Welcome to European Tribune. It's gone a bit quiet around here these days, but it's still going.
Had a long day (part of it at the anti-Bush, anti-war demo in San Francisco today, it was bloody hot in the City).  So I can't comment very intelligently right now, but am reading Schell's The Unconquerable World which -- though frustrating at times -- offers some interesting thoughts on the relationship between force and politics in war, the divergence (from Clausewitz on) of the high-tech "imperialists' war" and the low-tech "people's war," and the role of ideology or politics in each.  I am not quite halfway through the book yet so am not sure where Schell is going -- a synopsis of the life of Gandhi was the last section I read.

At any rate the RAF or B-M-gang I guess represents the Maoist train of thought, that violence must be wholly subordinate to the political agenda, and a highly developed political agenda is something more easily claimed by the college educated... I feel instinctively that there is some salient different between e.g. a lynch mob and the targeted outrages of the RAF and similar terrorist cells, but both share a fundamental notion of warfare:  that brute force and terror are the final arbiters of victory (I am stealing this outright from Schell).  And it appears that both (and the massive set-piece military deployments in which the US and USSR specialised and the US still does, which share this same belief) are futile.  The RAF killed some people and did some damage, but the elite or ruling class is still in power.  What did they achieve?  Can they really be said to have accomplished anything more than the Yanks did in Viet Nam working on the same theory (brute force and terror applied in sufficient quantity leads to victory)?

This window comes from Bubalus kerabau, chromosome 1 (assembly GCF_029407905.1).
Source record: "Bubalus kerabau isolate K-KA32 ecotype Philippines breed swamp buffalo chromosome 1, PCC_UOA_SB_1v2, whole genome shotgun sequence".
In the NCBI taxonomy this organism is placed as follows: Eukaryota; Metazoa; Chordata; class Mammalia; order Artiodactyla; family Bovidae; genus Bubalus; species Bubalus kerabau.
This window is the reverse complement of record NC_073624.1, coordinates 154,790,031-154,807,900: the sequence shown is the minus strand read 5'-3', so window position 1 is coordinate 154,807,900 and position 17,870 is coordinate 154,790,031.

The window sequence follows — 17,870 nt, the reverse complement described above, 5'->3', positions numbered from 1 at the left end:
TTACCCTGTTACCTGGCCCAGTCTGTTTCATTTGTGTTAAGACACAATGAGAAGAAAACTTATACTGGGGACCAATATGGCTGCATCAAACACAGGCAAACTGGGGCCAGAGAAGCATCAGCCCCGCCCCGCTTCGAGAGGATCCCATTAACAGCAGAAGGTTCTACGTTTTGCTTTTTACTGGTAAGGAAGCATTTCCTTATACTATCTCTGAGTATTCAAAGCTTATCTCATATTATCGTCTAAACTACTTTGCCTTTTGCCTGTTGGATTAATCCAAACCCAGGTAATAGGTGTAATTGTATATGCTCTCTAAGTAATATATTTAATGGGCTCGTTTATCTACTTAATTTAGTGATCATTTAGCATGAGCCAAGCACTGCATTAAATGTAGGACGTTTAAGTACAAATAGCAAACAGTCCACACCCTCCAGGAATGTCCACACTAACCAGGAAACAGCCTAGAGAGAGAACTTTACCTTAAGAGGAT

Unfortunately for Schell's argument, many of Gandhi's achievements were also ultimately rendered futile... I'm waiting to see how he deals with the apparently equal futility of nonviolent means of social change.

The difference between theory and practise in practise ...

by DeAnander (de_at_daclarke_dot_org) on Sun Sep 25th, 2005 at 01:28:53 AM EST

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